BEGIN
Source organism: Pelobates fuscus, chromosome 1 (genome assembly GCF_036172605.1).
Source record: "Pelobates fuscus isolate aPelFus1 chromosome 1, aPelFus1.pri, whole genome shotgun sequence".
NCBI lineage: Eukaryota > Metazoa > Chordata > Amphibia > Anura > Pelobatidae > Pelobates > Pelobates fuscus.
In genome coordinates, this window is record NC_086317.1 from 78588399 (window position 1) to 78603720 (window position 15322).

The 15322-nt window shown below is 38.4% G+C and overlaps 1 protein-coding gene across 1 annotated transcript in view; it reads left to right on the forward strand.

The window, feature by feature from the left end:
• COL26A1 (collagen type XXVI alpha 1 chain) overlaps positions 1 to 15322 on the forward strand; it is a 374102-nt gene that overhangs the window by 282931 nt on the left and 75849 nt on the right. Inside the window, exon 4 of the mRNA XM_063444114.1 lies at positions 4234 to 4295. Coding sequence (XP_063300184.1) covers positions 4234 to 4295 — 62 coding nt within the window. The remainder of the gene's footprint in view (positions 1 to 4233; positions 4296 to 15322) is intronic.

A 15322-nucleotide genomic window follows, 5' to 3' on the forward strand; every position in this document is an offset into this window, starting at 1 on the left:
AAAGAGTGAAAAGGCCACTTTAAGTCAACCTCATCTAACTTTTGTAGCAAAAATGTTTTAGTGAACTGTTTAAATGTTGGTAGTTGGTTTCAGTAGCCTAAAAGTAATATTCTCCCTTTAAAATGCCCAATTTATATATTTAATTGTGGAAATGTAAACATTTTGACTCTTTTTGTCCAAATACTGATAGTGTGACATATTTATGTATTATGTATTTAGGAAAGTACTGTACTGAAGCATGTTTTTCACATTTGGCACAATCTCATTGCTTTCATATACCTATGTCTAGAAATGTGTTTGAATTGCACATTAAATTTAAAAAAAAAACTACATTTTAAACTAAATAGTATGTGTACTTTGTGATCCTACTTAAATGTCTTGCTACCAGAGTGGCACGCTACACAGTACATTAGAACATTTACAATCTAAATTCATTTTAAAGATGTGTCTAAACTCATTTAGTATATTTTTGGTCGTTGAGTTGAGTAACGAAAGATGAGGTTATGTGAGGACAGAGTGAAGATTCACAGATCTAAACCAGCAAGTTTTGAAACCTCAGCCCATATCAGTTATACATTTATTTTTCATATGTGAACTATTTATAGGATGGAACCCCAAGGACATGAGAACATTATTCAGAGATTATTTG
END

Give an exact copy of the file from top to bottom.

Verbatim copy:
Source organism: Pelobates fuscus, chromosome 1 (genome assembly GCF_036172605.1).
Source record: "Pelobates fuscus isolate aPelFus1 chromosome 1, aPelFus1.pri, whole genome shotgun sequence".
NCBI lineage: Eukaryota > Metazoa > Chordata > Amphibia > Anura > Pelobatidae > Pelobates > Pelobates fuscus.
In genome coordinates, this window is record NC_086317.1 from 78588399 (window position 1) to 78603720 (window position 15322).

The 15322-nt window shown below is 38.4% G+C and overlaps 1 protein-coding gene across 1 annotated transcript in view; it reads left to right on the forward strand.

The window, feature by feature from the left end:
• COL26A1 (collagen type XXVI alpha 1 chain) overlaps positions 1 to 15322 on the forward strand; it is a 374102-nt gene that overhangs the window by 282931 nt on the left and 75849 nt on the right. Inside the window, exon 4 of the mRNA XM_063444114.1 lies at positions 4234 to 4295. Coding sequence (XP_063300184.1) covers positions 4234 to 4295 — 62 coding nt within the window. The remainder of the gene's footprint in view (positions 1 to 4233; positions 4296 to 15322) is intronic.

A 15322-nucleotide genomic window follows, 5' to 3' on the forward strand; every position in this document is an offset into this window, starting at 1 on the left:
AAAGAGTGAAAAGGCCACTTTAAGTCAACCTCATCTAACTTTTGTAGCAAAAATGTTTTAGTGAACTGTTTAAATGTTGGTAGTTGGTTTCAGTAGCCTAAAAGTAATATTCTCCCTTTAAAATGCCCAATTTATATATTTAATTGTGGAAATGTAAACATTTTGACTCTTTTTGTCCAAATACTGATAGTGTGACATATTTATGTATTATGTATTTAGGAAAGTACTGTACTGAAGCATGTTTTTCACATTTGGCACAATCTCATTGCTTTCATATACCTATGTCTAGAAATGTGTTTGAATTGCACATTAAATTTAAAAAAAAAACTACATTTTAAACTAAATAGTATGTGTACTTTGTGATCCTACTTAAATGTCTTGCTACCAGAGTGGCACGCTACACAGTACATTAGAACATTTACAATCTAAATTCATTTTAAAGATGTGTCTAAACTCATTTAGTATATTTTTGGTCGTTGAGTTGAGTAACGAAAGATGAGGTTATGTGAGGACAGAGTGAAGATTCACAGATCTAAACCAGCAAGTTTTGAAACCTCAGCCCATATCAGTTATACATTTATTTTTCATATGTGAACTATTTATAGGATGGAACCCCAAGGACATGAGAACATTATTCAGAGATTATTTG